Recently, Marcos and I rewrote our log in and sign up code from scratch using, at Brad‘s suggestion, OmniAuth. The previous system hadn’t really been designed for the way we were using it and it was time to stop shoe-horning new functionality into it and make something with extensibilty and maintainability in mind.
I won’t reproduce OmniAuth’s
README here or anything, but basically it is a system to allow users to log into your application by authenticating through a third party and then presenting the results of that authentication in a uniform way. The nice thing is that it is pretty much built to handle a choice of third parties. This is perfect for us, since all our users are, by definition, users of some email service provider. Currently, we support Gmail, AOL and Yahoo for most of our applications and being able to write code that doesn’t have to know where the user authenticated is super helpful.
One thing we noticed, though, is that in the case of an exception, we didn’t get a whole lot of information. You see, most OmniAuth strategies (“strategy” is the term for a class defining how a user will authenticate with a given 3rd party), if they encounter a problem, call the method
fail! and pass in a symbol describing the problem like
:invalid_credentials and the exception they encountered. The
fail! method ends up calling
OmniAuth.config.on_failure and passing in the Rack environment (after doing a few other things like sticking the exception into the environment, as we’ll see below).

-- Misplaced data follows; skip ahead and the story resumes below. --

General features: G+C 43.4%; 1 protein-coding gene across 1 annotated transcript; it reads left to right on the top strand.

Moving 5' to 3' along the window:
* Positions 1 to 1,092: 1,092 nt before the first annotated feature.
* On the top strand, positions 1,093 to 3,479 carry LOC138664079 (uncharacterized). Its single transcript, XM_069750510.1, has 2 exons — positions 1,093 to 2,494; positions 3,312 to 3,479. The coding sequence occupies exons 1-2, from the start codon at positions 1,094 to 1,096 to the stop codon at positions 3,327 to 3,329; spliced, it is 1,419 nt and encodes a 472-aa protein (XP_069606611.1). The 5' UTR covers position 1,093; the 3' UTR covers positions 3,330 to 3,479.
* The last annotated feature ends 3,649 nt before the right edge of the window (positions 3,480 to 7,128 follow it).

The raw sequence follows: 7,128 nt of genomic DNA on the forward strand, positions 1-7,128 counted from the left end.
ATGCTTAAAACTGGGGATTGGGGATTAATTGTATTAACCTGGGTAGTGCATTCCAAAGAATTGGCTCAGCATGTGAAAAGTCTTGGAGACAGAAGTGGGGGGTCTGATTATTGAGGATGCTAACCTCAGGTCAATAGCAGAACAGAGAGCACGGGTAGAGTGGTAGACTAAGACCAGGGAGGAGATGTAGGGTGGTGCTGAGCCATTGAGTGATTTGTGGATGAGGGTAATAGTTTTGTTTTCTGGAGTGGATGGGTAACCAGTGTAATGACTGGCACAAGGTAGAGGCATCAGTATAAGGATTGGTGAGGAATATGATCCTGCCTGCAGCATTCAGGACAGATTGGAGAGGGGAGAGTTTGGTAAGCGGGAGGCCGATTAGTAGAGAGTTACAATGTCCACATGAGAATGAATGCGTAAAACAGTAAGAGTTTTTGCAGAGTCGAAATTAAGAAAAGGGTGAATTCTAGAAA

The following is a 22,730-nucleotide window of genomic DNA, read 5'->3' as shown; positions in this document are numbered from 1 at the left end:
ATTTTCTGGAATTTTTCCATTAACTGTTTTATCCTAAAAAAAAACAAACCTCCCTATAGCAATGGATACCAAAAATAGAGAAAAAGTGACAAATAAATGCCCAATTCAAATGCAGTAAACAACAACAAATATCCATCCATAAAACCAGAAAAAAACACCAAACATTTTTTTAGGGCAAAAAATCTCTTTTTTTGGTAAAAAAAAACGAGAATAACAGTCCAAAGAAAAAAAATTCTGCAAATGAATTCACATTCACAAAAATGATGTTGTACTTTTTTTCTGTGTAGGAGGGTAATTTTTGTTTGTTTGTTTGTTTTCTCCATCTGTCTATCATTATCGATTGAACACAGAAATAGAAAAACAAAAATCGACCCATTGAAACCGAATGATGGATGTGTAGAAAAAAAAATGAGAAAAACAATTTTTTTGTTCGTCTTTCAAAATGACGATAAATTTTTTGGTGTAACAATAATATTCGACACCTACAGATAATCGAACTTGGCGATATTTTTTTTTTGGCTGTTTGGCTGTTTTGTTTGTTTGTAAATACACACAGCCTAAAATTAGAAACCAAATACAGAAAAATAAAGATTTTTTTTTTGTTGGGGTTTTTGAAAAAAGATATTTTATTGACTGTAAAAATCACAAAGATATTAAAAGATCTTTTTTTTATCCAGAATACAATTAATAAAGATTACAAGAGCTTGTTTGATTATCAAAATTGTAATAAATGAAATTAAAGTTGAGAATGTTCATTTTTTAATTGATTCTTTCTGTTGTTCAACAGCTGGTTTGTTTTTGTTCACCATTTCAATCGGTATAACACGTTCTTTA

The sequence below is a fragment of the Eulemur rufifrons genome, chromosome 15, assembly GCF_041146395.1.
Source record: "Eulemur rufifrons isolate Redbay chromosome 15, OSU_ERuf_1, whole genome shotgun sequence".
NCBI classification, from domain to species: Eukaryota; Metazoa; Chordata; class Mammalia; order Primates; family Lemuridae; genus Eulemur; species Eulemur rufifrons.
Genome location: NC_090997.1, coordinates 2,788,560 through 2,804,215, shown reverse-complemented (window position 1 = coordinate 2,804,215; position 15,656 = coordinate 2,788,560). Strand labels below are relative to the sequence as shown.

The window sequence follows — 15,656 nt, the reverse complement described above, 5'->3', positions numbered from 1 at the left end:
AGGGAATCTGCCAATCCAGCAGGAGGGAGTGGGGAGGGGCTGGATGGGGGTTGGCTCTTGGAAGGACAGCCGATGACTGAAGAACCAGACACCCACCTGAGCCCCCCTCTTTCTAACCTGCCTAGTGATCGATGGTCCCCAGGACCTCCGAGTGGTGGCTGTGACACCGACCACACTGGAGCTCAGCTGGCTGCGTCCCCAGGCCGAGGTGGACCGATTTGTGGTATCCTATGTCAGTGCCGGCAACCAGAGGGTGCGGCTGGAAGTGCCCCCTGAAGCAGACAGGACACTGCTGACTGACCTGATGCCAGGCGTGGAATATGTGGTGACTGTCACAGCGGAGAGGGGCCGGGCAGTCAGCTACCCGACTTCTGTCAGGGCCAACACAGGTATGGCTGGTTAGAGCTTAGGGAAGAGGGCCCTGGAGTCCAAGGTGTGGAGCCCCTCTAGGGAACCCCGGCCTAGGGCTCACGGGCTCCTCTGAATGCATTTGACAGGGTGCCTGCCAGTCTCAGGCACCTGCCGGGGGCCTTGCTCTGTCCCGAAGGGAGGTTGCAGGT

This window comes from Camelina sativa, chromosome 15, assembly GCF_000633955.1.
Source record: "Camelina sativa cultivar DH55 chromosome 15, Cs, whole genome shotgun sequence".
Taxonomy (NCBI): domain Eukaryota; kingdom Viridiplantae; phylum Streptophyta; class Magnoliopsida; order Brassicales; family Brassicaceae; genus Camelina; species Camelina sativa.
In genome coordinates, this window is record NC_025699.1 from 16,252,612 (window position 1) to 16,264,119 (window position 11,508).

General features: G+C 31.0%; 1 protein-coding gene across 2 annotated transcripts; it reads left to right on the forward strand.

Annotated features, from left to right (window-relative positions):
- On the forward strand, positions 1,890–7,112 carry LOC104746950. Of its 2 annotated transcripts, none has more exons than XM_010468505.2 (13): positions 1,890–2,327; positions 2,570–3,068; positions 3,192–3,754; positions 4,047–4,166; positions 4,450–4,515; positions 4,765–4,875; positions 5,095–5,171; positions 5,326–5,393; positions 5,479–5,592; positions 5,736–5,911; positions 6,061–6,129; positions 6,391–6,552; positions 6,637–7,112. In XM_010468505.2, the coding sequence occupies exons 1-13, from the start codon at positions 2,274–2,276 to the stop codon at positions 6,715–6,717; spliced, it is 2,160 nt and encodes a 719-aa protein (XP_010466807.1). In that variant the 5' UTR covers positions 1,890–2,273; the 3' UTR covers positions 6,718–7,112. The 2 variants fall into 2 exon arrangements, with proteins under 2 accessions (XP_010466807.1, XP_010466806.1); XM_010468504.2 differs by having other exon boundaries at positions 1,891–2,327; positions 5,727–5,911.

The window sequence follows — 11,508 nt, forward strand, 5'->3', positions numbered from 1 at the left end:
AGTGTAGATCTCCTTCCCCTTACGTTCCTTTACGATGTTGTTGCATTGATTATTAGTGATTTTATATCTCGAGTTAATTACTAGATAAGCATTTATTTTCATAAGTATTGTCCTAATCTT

As you might be able to guess,
on_failure is an accessor to a configurable option and it’s intended to hold something that responds to
call. The default is this proc:
You can see that this is acting as a Rack endpoint, here, returning an array with a code and all that. It ends up redirecting the user to a failure URL which you’re intended to do something with. However, passing the message key (the symbol I mentioned above) doesn’t always tell you a lot.
We were seeing some problems logging in with a test Gmail account, but all we were seeing was
:invalid_credentials and we were fairly certain we’d typed the password in correctly, since Gmail let us through to the allow/deny page that is the second step of the OAuth process. So in the top of our OmniAuth initializer, we put this:
Let’s have a look. The first three lines is us pulling the stuff we want to know out of the environment. The next thing we do is log the information and then pass it to
ErrorNotifier. That module is a wrapper around Airbrake.
This way, if a user hits an exception trying to log in or sign up, we’ll see the notification and also be able to see what key the strategy sent along, which strategy did the sending and also the stack-trace involved. Only after that, do we send them along to the failure URL where we can show them an apology page or whatever we deem appropriate.
When writing this code, I would’ve loved to have had it do the logging and notifying and then just call the default proc, but I couldn’t make it work quickly and decided on the pragmatic thing of copying and pasting the relevant code. As of this writing, there’s some work being done on OmniAuth to make this kind of thing a bit easier, by separating
into a default
that can be customized, inherited from or called to get the same results we did with our simple